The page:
Heard on Detroit Today with Stephen Henderson

The Problem With Your Pandemic “Pod”

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Many Americans have come to rely on “pods” for safe socialization, but leaks in social bubbles have become a dangerous inevitability.

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The COVID-19 pandemic has undone much of the nation’s social fabric, pushing many people into a world of isolation. As temperatures drop and outdoor socialization becomes less accessible, people will have to start making hard decisions about the safety of their existing social networks. In response to this conundrum, many Americans are creating “pods,” or small exclusive groups of people, to socialize with indoors as the pandemic rages on. However, these pods that many people have come to rely on aren’t foolproof and take a lot of intention and planning to pull off safely.


Listen: Are social pods really that safe? 


Guests:

Rachel Gutman is the deputy managing editor of The Atlantic and recently wrote a piece about pandemic pods titled, “Sorry to Burst Your Quarantine Bubble.” She says the intention of pods is to limit the spread of the virus by keeping social circles extremely exclusive. This exclusivity keeps the virus contained should there be an outbreak in a small pod. “In theory… a system of ‘bubbles’ inside of a community is supposed to limit the spread of the virus inside the community… (But) these closed pods might not really be so closed,” says Gutman. She says that leakage is a common issue in social bubbles and that no pod is perfect. The most important thing you can do, according to Gutman, is to be really intentional about communicating expectations with the people you’re forming a pod with.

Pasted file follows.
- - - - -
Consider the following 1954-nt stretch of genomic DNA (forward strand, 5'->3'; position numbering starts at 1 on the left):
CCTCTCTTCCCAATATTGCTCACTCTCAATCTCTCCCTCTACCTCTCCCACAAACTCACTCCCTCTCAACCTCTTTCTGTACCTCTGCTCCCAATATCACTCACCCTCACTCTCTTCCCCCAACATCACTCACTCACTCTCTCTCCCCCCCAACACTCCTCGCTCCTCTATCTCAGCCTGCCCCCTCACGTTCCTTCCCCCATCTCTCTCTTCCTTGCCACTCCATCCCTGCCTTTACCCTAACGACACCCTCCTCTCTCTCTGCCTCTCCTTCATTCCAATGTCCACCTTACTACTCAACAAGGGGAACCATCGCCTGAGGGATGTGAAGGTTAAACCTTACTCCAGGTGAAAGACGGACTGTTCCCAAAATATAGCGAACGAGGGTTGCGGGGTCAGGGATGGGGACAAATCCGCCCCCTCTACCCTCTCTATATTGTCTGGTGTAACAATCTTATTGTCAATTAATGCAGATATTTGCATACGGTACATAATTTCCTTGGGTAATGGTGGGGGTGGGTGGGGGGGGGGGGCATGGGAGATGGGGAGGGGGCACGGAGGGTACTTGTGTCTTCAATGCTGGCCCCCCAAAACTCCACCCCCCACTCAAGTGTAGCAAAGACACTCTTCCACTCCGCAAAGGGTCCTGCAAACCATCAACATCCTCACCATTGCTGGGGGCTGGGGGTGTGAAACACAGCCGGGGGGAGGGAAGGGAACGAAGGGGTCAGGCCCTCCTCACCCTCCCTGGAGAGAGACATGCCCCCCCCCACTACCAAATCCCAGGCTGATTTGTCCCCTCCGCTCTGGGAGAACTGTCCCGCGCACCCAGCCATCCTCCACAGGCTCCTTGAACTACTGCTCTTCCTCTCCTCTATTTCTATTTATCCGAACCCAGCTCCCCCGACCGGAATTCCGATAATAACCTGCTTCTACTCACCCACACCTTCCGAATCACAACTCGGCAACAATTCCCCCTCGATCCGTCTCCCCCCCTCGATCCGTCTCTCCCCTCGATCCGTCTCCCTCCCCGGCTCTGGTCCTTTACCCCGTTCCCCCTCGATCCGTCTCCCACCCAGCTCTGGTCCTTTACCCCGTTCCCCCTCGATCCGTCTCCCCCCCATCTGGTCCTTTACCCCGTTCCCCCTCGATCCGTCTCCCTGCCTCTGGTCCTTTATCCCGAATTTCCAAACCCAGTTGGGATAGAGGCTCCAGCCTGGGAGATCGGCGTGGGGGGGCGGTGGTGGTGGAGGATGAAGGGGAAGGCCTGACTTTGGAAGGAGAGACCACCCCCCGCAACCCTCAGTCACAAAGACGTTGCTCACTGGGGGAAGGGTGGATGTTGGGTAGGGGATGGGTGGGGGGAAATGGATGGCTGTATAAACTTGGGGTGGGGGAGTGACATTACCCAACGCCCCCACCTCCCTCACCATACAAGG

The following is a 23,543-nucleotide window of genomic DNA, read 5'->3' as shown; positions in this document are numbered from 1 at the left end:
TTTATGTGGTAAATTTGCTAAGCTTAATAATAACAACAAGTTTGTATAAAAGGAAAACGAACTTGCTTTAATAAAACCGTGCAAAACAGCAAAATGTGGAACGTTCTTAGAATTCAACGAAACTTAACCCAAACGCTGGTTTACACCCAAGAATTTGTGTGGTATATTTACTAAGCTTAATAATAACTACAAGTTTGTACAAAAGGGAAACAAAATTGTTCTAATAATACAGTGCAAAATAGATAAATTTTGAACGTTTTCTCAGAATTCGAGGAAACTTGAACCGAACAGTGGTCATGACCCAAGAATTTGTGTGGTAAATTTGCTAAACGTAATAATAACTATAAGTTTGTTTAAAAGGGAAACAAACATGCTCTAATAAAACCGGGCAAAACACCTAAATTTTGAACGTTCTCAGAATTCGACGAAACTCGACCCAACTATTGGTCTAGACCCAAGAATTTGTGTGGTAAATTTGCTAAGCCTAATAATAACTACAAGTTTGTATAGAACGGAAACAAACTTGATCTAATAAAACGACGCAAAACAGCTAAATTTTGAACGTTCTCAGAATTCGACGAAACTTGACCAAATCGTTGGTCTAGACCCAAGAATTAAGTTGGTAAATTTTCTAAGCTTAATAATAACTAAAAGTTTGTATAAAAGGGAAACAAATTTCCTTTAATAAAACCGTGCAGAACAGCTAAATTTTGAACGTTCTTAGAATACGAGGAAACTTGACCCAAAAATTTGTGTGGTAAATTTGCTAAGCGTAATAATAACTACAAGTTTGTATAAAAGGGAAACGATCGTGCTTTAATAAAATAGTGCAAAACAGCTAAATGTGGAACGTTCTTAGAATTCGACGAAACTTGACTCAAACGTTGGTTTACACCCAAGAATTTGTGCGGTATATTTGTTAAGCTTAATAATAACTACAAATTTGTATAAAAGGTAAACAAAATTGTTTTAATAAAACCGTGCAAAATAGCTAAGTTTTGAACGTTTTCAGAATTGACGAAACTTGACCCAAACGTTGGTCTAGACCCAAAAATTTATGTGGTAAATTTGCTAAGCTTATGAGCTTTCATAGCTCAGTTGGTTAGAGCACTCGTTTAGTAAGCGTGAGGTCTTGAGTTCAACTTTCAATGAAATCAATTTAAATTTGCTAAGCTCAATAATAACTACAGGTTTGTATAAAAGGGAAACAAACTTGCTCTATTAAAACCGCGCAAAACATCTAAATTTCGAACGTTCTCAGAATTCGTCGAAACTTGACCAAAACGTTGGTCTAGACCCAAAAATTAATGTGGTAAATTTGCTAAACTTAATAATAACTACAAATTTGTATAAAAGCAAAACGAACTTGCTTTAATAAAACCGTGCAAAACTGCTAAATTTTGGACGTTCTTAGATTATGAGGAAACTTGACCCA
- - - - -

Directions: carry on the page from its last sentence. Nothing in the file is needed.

Dr. Paul Kilgore is an Associate Professor & Director of Research at Wayne State University College of Pharmacy and Health Sciences. He suggests people read state guidelines about forming pods at Michigan.gov before starting their own bubble. He says when a pod is created it’s important to have conversations about behavior within the pod and expectations for when members leave the pod as well as the health risks involved. “Another key point is really talking about, within your pod, how vulnerable is each individual member,” says Dr. Kilgore on the importance of transparency in maintaining social bubbles.

The general recommendation, Dr. Kilgore says, is to keep pods under ten people. In addition to keeping your pod small, one of the most important things to keep you safe, he says, is to keep wearing a mask when in public. According to Dr. Kilgore, it’s important the mask cover both the mouth and nose as the virus is particularly attracted to receptors in your nasal cavity.

This post was written by Clare Brennan

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This post is a part of Coronavirus in Michigan.

101.9 WDET, Detroit’s NPR Station, is committed to providing accurate, up-to-date information on coronavirus, and it's related illness COVID-19, in Michigan. 

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